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Christopher Dummitt: What’s so evil about the Notwithstanding Clause?
The Churchill Society

Christopher Dummitt: What’s so evil about the Notwithstanding Clause?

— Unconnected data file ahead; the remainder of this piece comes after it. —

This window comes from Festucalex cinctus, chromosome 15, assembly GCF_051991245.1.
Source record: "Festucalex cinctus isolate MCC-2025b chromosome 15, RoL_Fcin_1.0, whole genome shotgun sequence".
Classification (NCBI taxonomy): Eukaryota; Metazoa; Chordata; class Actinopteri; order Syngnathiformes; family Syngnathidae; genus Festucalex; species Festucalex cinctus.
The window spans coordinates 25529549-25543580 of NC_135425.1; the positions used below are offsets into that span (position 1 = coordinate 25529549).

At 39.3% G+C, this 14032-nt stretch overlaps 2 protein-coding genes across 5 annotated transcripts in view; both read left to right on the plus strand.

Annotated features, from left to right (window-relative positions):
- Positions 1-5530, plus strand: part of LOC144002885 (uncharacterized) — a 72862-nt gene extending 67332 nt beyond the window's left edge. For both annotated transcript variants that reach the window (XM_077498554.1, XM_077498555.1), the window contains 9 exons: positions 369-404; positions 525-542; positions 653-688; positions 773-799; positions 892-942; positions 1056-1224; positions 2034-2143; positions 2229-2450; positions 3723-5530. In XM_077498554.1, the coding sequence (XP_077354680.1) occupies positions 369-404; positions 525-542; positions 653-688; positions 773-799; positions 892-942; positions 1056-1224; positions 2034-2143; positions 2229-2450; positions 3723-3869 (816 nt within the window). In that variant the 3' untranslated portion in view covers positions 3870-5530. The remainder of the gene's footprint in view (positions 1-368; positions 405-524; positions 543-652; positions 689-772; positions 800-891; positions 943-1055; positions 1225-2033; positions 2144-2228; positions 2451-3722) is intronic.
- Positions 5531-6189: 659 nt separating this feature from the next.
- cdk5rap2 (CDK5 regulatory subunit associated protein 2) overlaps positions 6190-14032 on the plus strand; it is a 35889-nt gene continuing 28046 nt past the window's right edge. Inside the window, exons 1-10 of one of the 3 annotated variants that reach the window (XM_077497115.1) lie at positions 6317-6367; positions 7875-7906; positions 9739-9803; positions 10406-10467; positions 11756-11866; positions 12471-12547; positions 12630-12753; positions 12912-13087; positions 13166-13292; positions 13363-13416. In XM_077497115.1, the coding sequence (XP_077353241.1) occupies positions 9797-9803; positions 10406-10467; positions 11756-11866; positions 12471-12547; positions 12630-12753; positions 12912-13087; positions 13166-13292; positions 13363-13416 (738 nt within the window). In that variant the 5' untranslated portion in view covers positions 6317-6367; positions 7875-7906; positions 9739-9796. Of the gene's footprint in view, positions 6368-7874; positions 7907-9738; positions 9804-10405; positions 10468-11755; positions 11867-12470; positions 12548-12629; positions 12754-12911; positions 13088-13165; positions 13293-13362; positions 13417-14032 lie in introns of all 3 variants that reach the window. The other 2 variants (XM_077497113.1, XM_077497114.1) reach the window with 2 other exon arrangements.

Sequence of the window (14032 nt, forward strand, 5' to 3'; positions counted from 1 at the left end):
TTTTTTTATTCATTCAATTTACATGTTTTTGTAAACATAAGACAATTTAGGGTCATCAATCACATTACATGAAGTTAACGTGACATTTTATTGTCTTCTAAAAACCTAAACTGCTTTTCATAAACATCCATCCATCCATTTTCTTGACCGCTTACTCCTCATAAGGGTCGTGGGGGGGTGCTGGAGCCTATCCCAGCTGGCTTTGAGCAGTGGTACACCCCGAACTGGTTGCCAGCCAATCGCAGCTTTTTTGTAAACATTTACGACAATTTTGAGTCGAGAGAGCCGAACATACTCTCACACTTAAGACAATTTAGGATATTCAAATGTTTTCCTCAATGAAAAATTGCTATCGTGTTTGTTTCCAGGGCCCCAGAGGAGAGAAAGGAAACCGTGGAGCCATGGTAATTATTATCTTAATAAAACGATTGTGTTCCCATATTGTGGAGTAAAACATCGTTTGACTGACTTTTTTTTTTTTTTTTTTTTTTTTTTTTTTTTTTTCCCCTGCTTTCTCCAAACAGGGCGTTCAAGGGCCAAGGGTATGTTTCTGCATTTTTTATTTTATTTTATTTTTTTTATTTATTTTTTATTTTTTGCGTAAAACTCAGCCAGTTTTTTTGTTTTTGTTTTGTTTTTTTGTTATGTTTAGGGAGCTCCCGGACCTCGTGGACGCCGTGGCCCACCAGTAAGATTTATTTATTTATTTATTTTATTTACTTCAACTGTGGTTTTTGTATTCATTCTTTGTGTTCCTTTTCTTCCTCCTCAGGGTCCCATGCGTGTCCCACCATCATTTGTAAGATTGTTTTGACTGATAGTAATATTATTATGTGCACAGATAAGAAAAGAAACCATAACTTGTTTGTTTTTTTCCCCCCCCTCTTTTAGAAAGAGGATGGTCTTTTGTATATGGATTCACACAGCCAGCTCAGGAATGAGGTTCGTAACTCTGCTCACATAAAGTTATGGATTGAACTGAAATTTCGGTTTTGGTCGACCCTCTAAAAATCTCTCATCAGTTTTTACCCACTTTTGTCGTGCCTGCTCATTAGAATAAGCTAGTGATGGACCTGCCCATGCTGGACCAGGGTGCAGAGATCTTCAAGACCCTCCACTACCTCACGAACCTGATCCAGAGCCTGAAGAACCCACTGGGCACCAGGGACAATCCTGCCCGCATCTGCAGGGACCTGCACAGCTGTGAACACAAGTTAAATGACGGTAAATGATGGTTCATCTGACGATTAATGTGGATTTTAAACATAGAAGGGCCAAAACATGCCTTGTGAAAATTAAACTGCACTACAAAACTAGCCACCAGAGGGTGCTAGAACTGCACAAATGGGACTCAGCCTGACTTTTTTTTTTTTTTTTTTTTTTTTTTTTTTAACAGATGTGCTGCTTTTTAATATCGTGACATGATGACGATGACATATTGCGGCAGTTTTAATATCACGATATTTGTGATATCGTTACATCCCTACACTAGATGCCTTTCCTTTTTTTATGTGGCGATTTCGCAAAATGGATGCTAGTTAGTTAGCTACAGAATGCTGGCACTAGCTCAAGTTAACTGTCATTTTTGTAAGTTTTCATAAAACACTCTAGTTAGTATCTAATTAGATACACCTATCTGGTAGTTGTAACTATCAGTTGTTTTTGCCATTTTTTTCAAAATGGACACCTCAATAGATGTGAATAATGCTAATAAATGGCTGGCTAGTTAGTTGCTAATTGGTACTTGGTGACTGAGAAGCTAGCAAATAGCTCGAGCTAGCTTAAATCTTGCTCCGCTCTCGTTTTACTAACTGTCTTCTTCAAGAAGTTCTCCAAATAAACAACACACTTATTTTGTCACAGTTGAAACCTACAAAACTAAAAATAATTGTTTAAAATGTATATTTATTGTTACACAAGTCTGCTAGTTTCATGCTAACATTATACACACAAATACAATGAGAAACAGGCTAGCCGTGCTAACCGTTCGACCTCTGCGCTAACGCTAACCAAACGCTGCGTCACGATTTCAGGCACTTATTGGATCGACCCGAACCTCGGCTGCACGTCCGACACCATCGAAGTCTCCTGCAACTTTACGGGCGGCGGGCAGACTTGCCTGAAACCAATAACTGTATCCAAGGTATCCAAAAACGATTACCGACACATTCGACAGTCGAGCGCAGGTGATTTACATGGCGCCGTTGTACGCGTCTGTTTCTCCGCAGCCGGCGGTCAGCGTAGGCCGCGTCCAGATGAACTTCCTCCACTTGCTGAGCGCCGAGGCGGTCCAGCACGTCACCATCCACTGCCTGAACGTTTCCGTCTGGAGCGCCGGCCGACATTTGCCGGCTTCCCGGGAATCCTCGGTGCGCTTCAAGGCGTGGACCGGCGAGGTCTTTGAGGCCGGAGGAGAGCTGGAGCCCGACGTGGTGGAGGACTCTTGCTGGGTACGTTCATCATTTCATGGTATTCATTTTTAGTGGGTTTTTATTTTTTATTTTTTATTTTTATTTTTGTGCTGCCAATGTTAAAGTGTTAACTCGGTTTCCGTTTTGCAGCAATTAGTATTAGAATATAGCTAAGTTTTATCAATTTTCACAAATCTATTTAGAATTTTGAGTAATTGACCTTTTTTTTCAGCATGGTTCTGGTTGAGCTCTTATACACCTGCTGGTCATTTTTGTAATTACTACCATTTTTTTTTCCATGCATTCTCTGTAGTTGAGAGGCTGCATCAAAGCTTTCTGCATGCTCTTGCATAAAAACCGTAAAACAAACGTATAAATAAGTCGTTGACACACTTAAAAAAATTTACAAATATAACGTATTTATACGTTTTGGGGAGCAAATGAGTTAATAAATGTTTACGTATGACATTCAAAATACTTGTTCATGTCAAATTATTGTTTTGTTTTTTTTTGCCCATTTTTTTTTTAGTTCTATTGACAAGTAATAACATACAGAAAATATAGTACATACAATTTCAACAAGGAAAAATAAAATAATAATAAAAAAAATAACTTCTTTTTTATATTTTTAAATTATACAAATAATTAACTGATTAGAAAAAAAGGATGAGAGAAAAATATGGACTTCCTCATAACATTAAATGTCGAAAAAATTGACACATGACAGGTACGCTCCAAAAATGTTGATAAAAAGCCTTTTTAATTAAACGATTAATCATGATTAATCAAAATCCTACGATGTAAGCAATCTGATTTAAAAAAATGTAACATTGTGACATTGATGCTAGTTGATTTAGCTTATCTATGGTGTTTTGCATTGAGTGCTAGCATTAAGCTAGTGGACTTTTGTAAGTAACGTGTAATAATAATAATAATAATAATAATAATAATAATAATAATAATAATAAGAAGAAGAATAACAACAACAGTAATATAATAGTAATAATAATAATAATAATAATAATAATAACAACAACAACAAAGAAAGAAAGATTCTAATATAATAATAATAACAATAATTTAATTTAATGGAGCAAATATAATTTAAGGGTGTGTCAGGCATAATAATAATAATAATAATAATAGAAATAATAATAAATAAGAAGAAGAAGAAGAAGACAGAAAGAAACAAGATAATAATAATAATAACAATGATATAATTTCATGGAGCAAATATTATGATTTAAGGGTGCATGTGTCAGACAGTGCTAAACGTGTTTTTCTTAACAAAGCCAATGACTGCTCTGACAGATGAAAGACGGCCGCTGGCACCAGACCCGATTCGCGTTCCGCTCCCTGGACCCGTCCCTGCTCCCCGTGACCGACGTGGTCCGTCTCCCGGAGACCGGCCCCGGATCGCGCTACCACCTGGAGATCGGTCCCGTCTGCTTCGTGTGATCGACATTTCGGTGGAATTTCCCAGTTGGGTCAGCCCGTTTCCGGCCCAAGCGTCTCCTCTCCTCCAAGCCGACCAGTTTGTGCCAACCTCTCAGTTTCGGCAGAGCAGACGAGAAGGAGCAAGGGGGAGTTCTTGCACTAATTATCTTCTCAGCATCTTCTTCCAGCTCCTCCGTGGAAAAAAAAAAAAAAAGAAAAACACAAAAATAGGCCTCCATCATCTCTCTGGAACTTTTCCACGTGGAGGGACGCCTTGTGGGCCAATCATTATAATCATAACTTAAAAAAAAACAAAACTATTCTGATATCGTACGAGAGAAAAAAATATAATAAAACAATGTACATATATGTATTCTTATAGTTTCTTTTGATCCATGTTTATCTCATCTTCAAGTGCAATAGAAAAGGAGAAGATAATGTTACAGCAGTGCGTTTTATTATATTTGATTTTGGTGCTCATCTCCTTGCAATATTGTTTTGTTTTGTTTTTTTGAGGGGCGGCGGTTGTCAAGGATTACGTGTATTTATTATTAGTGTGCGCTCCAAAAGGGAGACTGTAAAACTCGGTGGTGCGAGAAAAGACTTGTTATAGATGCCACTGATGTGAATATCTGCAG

The Notwithstanding Clause is perhaps the most obscure part of Canada’s constitutional history that everyone loves to hate.  Ever since 1982 critics have attacked Section 33 as an unfortunate compromise that negates the Charter’s great promise of human rights.  When the Quebec government invoked Section 33 to allow them to pass otherwise unconstitutional language laws, many in the rest of Canada were irate.  Ever since, each time a government invokes or threatens to invoke the Notwithstanding Clause, the same criticisms re-emerge.  In this talk historian Christopher Dummitt explains the origins of the clause, including how pivotal it was to ensuring repatriation, and places it within the long and vital history of responsible and parliamentary government in Canada. Christopher Dummitt is Professor of Canadian history at Trent University and host of the podcast 1867 & All That. His book Unbuttoned: A History of Mackenzie King’s Secret Life was shortlisted for several major awards including the best book on Canadian politics from the Writers Trust in 2017.  He writes on history, politics and culture in venues like the Literary Review of Canada, the National Post, The Hub, and Quillette. He is currently conducting research on the state of academic freedom and viewpoint diversity in Canada and researching a book on the final decade of the life of former prime minister Mackenzie King. The Churchill Society for the Advancement of Parliamentary Democracy is a non-partisan, charitable organization that honours the life of Sir Winston Churchill by facilitating education, discussion and debate about Canada’s parliamentary democracy.  The Yorkminster Park Speakers Series offers continuing education lectures by outstanding speakers on topics of general interest.
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